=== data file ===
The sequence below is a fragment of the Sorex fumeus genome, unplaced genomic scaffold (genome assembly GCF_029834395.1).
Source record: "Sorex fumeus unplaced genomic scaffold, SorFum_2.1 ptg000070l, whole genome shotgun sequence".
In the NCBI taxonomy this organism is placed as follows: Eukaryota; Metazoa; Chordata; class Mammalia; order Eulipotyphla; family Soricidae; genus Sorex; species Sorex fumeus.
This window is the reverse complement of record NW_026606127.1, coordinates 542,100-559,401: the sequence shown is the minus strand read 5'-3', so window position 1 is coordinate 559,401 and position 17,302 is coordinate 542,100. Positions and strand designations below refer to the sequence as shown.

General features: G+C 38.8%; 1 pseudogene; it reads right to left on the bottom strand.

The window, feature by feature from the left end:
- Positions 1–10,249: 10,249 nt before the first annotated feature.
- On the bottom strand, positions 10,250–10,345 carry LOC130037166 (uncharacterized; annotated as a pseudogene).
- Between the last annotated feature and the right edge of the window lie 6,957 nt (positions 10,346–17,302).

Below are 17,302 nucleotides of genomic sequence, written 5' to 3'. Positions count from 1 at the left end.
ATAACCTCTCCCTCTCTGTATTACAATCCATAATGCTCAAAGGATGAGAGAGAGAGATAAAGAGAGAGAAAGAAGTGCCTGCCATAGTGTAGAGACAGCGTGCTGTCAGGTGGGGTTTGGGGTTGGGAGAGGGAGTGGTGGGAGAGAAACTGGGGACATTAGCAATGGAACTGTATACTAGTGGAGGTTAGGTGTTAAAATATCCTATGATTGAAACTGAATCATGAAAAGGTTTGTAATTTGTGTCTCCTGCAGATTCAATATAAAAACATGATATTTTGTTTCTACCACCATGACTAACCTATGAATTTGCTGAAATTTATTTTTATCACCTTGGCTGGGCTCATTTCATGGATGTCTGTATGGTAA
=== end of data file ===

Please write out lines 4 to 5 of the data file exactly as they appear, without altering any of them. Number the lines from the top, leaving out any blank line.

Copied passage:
This window is the reverse complement of record NW_026606127.1, coordinates 542,100-559,401: the sequence shown is the minus strand read 5'-3', so window position 1 is coordinate 559,401 and position 17,302 is coordinate 542,100. Positions and strand designations below refer to the sequence as shown.

General features: G+C 38.8%; 1 pseudogene; it reads right to left on the bottom strand.